August 6, 2020
Previously, we released a post discussing success rates. Success rates vary by year, depending on funding available and the numbers of applications, but have generally ~12-20% of NIH SBIR/STTR proposals have been funded each year since 2009 (see chart below).
Unlike success rates, which indicate the percentage of proposals funded in a fiscal year, paylines are used to determine whether an NIH institute or center (IC) will fund a proposal, based on the overall impact / priority score (“impact score”) that a proposal receives during review. Once the impact scores have been released, paylines define the impact score that you typically must be at, or below, to be recommended for funding.
Many ICs (including NIA, NINDS, NIDDK, NIBIB, NIDA, NCATS, etc.) do not publish specific paylines for SBIR/STTRs; however, the available NIH payline data for several ICs are listed in the table below:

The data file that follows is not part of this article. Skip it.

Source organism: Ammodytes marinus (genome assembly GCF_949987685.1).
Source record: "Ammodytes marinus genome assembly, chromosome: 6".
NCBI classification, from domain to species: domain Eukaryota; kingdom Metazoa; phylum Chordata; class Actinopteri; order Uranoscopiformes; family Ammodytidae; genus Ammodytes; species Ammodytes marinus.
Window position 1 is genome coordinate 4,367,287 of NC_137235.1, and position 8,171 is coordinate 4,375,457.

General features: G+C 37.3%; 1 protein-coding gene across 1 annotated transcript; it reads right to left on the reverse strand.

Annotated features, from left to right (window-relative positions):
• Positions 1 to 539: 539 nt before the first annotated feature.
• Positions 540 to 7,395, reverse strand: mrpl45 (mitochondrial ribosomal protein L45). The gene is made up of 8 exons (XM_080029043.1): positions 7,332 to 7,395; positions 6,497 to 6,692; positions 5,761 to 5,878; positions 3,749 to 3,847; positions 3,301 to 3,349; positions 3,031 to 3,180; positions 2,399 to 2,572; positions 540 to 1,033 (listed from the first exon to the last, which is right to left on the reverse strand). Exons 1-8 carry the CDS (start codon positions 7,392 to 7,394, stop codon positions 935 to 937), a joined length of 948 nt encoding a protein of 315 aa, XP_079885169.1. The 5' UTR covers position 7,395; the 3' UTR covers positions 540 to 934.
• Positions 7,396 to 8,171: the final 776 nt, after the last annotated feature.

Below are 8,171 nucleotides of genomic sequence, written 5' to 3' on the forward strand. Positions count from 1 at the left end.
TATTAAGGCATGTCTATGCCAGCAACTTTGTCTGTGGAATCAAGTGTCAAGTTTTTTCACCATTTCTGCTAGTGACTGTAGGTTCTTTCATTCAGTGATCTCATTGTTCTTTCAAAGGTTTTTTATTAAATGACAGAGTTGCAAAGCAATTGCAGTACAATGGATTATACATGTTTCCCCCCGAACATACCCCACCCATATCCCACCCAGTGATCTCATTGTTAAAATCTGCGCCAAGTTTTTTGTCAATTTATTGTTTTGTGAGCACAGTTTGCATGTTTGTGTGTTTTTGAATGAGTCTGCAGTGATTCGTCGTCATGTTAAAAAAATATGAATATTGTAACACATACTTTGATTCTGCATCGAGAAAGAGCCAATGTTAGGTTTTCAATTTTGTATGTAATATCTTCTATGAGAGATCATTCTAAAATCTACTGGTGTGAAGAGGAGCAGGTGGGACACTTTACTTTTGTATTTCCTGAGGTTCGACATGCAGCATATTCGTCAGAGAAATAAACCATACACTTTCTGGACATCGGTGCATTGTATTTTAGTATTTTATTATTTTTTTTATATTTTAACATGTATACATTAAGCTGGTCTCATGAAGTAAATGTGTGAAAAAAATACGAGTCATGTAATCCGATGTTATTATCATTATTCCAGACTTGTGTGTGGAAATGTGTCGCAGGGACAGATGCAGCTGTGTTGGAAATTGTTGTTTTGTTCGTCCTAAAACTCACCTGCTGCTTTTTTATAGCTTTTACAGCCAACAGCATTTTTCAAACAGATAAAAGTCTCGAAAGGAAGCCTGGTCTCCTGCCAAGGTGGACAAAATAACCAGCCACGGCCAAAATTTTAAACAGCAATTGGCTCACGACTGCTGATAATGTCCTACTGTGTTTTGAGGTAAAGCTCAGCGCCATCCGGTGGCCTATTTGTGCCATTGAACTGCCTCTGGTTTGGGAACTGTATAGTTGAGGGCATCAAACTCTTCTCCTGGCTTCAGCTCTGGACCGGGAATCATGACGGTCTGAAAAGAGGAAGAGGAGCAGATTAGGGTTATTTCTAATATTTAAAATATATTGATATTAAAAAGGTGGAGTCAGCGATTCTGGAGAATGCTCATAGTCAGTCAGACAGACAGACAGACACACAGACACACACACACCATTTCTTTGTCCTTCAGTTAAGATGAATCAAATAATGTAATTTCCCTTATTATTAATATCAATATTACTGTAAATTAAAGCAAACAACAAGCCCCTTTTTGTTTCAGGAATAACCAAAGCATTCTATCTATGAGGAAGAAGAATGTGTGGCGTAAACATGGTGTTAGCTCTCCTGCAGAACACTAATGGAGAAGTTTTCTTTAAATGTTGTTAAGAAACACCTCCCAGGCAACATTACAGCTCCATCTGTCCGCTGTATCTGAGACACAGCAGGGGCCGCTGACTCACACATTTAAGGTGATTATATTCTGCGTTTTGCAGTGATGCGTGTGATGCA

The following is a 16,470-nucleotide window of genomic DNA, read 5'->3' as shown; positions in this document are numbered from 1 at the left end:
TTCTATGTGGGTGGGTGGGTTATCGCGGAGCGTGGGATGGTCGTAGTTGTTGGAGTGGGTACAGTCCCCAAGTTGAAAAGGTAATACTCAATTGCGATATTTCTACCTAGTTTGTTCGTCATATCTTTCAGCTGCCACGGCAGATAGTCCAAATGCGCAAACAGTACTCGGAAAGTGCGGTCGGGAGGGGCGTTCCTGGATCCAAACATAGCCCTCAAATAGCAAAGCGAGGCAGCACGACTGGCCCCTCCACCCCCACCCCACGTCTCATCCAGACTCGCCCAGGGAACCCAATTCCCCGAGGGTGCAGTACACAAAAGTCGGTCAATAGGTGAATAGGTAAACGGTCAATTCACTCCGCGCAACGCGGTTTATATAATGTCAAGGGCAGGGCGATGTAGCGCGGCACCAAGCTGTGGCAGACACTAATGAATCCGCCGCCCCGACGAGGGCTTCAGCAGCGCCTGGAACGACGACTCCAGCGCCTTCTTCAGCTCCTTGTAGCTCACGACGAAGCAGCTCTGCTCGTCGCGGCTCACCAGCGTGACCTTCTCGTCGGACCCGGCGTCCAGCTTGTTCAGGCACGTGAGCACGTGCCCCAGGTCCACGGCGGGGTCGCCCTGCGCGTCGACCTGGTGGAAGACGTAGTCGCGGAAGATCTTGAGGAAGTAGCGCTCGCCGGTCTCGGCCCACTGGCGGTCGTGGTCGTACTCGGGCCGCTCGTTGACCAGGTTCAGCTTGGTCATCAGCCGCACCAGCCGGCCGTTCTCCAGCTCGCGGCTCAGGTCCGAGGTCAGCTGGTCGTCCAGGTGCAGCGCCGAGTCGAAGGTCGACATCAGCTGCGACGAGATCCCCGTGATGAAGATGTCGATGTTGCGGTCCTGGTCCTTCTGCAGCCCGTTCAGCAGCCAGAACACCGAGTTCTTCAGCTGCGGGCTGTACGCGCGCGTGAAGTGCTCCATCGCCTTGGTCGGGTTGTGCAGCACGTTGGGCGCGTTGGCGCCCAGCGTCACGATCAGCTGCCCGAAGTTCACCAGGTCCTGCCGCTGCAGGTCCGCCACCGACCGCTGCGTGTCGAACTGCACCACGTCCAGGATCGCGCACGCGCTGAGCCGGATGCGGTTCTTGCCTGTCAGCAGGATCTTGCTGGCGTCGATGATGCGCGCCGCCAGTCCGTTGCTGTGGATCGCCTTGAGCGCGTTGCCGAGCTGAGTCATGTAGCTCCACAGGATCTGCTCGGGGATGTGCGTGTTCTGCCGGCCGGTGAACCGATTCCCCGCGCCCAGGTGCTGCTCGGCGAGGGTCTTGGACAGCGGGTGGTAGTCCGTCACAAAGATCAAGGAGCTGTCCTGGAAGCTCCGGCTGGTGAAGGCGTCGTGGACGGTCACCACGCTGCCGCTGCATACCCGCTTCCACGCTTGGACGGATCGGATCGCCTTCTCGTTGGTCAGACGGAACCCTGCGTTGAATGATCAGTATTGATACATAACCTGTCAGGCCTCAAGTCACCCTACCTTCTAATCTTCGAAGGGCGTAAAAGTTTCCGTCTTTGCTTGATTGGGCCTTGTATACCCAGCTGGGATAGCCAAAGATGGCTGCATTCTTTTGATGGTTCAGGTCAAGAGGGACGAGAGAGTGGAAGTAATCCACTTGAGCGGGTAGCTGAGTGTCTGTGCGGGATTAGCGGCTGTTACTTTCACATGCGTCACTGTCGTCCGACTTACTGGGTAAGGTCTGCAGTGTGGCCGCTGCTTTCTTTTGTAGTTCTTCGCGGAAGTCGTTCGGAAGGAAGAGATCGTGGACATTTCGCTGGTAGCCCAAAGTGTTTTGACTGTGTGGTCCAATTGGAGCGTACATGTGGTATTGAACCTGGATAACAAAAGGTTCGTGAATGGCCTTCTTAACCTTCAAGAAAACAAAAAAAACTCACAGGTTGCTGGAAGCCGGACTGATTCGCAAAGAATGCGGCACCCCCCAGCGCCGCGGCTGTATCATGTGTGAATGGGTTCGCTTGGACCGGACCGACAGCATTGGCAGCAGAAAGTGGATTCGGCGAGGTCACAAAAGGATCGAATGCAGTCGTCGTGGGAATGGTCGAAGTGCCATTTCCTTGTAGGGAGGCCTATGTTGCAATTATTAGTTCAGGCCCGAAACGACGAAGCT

Note that NHLBI has a Zone of Consideration for Phase I STTR, rather than a payline. If your impact score is in this zone, you MAY be funded. Final award decisions related to zones of consideration are based on a variety of criteria relevant to scientific merit, program balance, and strategic priorities.
If your impact score is not under the payline, but is close, there is still hope! ICs can fund applications above the payline based on the IC’s budget and funding priorities. Regardless of the institute’s payline, it is worthwhile to reach out to your program officer (PO) for feedback once you receive a summary statement (typically a few weeks after your impact score is released). The PO assigned to your proposal can give you specific feedback on your summary statement as well as next steps for funding or advice on a resubmission.
More information on NIH paylines and success rates can be found here.